My daughter caught a lizard today. That’s normal. She catches one every few days.
Usually she holds on for as long as she can until it gets away. Lizards don’t so much like six-year-olds.
This lizard was different.
The only way I can think to explain it is that for some impossible to understand reason, this lizard loved her.
From the first minute she picked him up, he refused to leave her hand (Until he discovered her pocket—he loved the pocket).
He let her give him a belly rub.
She drew his picture and he posed, perfectly still for—I am promising you—twelve minutes (BTW He changes colors).
She hung onto the lizard all day. It wasn’t hard, because he never, not once, tried to run away.
Late in the afternoon, leaving the Austin Nature Center I decided it was time to tell London she couldn’t keep the lizard. “The Nature Center is the perfect place to leave him,” I said. “It’s beautiful. Lots of bugs to eat.” Insert hard sell…
Her face crumpled. “Mom! The predators will eat him! He’ll crawl into the animal cages and they’ll eat him.”
[This was actually not as far fetched as it may seem; we’d just walked past ten animal cages with a lizard symbol in the prey category.]
"London," I said. "We can’t take him home."
She snapped back, “Well, I can’t leave him here.”
And then she had an idea.
"Mom," she said. "What if I give my lizard (Camille was his/her name) to the Nature Center? Like, he can live in one of the aquariums like the frogs and snakes and stuff and they can take care of him."
My heart sank.
Here’s what I knew: Official city nature parks do not accept custody and care of common lizards.
I was going to have to tell my daughter that her perfect plan (it really was an adorable plan), her last ray of hope in this super sad situation, was as likely to happen as us adopting a unicorn.
I tried to tell her. Really I did. But looking in her wet, aching blue eyes, I caved and said, “Let’s talk to someone at the desk.”
We walked to the visitor’s center. London put Camille on the counter (where he sat waiting patiently) and proceeded to explain to the Nature Center official that she would like to offer her lizard as a candidate for the “Small Wonders” exhibit.
She spoke with confidence even though she couldn’t help but cry (she was proposing a separation, remember).
I am not going to say whether or not I cried. Okay, I totally cried.
The Nature Center woman [who I felt so bad for as I had totally shifted all of my child’s impending disappointment onto her shoulders] listened intently. Then she looked at me, all business, and said, “Could you and your daughter wait here for a minute?”
So we waited—London, Camille and I—on a wooden bench beside the desk.
What happened next… Let me just tell you what happened next:
Through the door walked both the The Nature Center’s head animal keeper and the director of education. They asked London to tell them about Camille, and they listened to her as if she were an adult.
The animal keeper said, “It’s a lovely anole (that’s the type of lizard). And London, we’ve been looking for an anole. Right now we only have one and he’s been very lonely.”
She asked London, “Would you consider leaving your anole here for us to care for him?”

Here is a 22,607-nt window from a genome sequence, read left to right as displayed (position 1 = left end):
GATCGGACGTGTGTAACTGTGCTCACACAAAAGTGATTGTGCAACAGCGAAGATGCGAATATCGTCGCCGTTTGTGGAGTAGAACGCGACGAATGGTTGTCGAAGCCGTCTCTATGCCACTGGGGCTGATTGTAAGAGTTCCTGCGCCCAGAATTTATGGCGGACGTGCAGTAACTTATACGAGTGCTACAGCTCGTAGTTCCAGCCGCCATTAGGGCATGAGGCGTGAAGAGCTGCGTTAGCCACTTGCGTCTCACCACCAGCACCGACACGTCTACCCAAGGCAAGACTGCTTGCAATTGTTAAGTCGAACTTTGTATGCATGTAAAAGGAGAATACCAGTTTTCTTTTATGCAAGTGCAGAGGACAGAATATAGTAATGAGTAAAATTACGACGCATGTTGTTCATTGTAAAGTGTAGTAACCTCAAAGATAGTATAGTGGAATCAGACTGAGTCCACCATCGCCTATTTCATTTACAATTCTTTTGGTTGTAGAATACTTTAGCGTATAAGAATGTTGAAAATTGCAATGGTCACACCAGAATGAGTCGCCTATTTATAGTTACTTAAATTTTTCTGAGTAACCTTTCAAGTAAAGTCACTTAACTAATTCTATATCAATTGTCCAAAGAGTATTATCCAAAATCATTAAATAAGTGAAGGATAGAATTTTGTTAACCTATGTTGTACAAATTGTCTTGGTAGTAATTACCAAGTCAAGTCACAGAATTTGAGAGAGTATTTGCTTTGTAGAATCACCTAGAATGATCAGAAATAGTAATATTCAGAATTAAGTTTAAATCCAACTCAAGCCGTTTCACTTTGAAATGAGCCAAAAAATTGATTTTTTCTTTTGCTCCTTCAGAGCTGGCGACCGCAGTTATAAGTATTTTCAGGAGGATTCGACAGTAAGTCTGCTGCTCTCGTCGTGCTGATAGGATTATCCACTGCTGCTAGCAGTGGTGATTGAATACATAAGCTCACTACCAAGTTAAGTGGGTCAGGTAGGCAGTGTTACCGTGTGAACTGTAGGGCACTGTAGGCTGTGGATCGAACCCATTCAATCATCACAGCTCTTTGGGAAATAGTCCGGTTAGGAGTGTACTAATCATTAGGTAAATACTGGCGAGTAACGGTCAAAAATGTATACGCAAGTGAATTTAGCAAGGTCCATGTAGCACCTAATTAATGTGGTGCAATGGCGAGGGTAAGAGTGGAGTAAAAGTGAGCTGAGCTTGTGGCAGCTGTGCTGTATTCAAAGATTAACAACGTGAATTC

The education director said, “We promise we’ll take excellent care of him. We feed them crickets every day—even on Christmas.”
(Please understand, this was not an act put on by empathetic Nature Center employees. It was, all of it, true.)
I almost choked on my own saliva.
London LIT UP.
Maybe I’ve seen her that happy before. I’ve never seen her happier.
We walked away from The Nature Center with London talking a mile a minute—about coming back to see him, about what a good job they’d do with him. She beamed all day long.
This is my new favorite story, and I wrote about it here simply because it had to be told.
Too, I think there’s a lesson in it. I think it’s this:
What you think CAN happen determines what WILL happen.
If it were up to me, Camille would probably be in some wounded owl’s stomach right now.
But because London saw a better option, she had the chance to make it happen.
Today my husband and I have been married for 14 years. We’ve been together for almost twenty.
That’s us in the picture. My six year old took it. I like that this is what she sees when she looks at her parents.
To celebrate today I want to share three things I’ve learned about marriage over the last few years…
1. Marriage is partnership.
Marriage is a blessing when two people work together to accomplish a single task, when they partner with each other on mission, when they support and lead and help and encourage as they walk alongside one another in the same direction.
It’s true in terms of raising a family who will love and serve God. It’s true as you both attempt to grow into your full identity in Christ.
But it’s also true in the little things. If you can, marry someone who’s going where you’re going. Someone who wants to play tennis with you. Or Halo. Someone who likes to talk about good books. Someone who hates to talk about books. Someone who roots for the same football team (or is, at the very least, willing to watch games with you).
These things aren’t required (not at all), but every moment a person spends pursuing a passion is an opportunity for a partner to experience intimacy, connection, and growth.
Life is in the details. Make sure your details match up. And if they don’t, and you’re already married, consider a merger—make some of your spouse’s details yours.
2. Marriage requires forgiveness.
Forgiveness is the most beautiful thing my marriage has going. Because we daily ask for and grant forgiveness to one another, we live in the miracle of grace. I know when I pray “forgive us as we forgive those who sin against us” that God’s forgiveness will freely flow.